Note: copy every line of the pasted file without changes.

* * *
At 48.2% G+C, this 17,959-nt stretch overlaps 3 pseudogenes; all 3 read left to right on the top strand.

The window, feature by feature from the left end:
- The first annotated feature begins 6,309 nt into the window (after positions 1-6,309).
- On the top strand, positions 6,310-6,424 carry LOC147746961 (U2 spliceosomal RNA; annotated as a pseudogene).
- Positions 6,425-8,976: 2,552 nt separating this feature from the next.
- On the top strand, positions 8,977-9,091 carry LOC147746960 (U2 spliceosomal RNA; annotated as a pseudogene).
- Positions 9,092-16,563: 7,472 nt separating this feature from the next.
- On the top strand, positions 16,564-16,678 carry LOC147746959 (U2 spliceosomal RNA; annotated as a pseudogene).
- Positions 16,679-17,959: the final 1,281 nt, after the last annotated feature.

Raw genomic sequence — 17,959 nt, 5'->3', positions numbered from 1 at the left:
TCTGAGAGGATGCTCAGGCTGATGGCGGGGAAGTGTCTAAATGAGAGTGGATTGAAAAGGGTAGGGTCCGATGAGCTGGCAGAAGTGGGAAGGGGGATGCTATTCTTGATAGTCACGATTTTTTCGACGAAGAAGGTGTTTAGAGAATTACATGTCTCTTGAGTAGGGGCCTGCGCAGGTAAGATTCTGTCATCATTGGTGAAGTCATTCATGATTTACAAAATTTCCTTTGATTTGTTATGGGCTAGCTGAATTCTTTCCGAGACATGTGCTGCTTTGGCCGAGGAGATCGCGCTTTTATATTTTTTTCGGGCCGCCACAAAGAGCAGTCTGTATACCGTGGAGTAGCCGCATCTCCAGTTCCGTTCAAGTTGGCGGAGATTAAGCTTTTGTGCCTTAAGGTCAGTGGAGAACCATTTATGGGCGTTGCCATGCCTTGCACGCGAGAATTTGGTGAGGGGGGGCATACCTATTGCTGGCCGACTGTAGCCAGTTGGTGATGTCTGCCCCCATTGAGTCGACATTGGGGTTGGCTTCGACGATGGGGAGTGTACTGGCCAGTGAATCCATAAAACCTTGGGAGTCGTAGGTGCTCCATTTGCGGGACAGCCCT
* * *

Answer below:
At 48.2% G+C, this 17,959-nt stretch overlaps 3 pseudogenes; all 3 read left to right on the top strand.

The window, feature by feature from the left end:
- The first annotated feature begins 6,309 nt into the window (after positions 1-6,309).
- On the top strand, positions 6,310-6,424 carry LOC147746961 (U2 spliceosomal RNA; annotated as a pseudogene).
- Positions 6,425-8,976: 2,552 nt separating this feature from the next.
- On the top strand, positions 8,977-9,091 carry LOC147746960 (U2 spliceosomal RNA; annotated as a pseudogene).
- Positions 9,092-16,563: 7,472 nt separating this feature from the next.
- On the top strand, positions 16,564-16,678 carry LOC147746959 (U2 spliceosomal RNA; annotated as a pseudogene).
- Positions 16,679-17,959: the final 1,281 nt, after the last annotated feature.

Raw genomic sequence — 17,959 nt, 5'->3', positions numbered from 1 at the left:
TCTGAGAGGATGCTCAGGCTGATGGCGGGGAAGTGTCTAAATGAGAGTGGATTGAAAAGGGTAGGGTCCGATGAGCTGGCAGAAGTGGGAAGGGGGATGCTATTCTTGATAGTCACGATTTTTTCGACGAAGAAGGTGTTTAGAGAATTACATGTCTCTTGAGTAGGGGCCTGCGCAGGTAAGATTCTGTCATCATTGGTGAAGTCATTCATGATTTACAAAATTTCCTTTGATTTGTTATGGGCTAGCTGAATTCTTTCCGAGACATGTGCTGCTTTGGCCGAGGAGATCGCGCTTTTATATTTTTTTCGGGCCGCCACAAAGAGCAGTCTGTATACCGTGGAGTAGCCGCATCTCCAGTTCCGTTCAAGTTGGCGGAGATTAAGCTTTTGTGCCTTAAGGTCAGTGGAGAACCATTTATGGGCGTTGCCATGCCTTGCACGCGAGAATTTGGTGAGGGGGGGCATACCTATTGCTGGCCGACTGTAGCCAGTTGGTGATGTCTGCCCCCATTGAGTCGACATTGGGGTTGGCTTCGACGATGGGGAGTGTACTGGCCAGTGAATCCATAAAACCTTGGGAGTCGTAGGTGCTCCATTTGCGGGACAGCCCT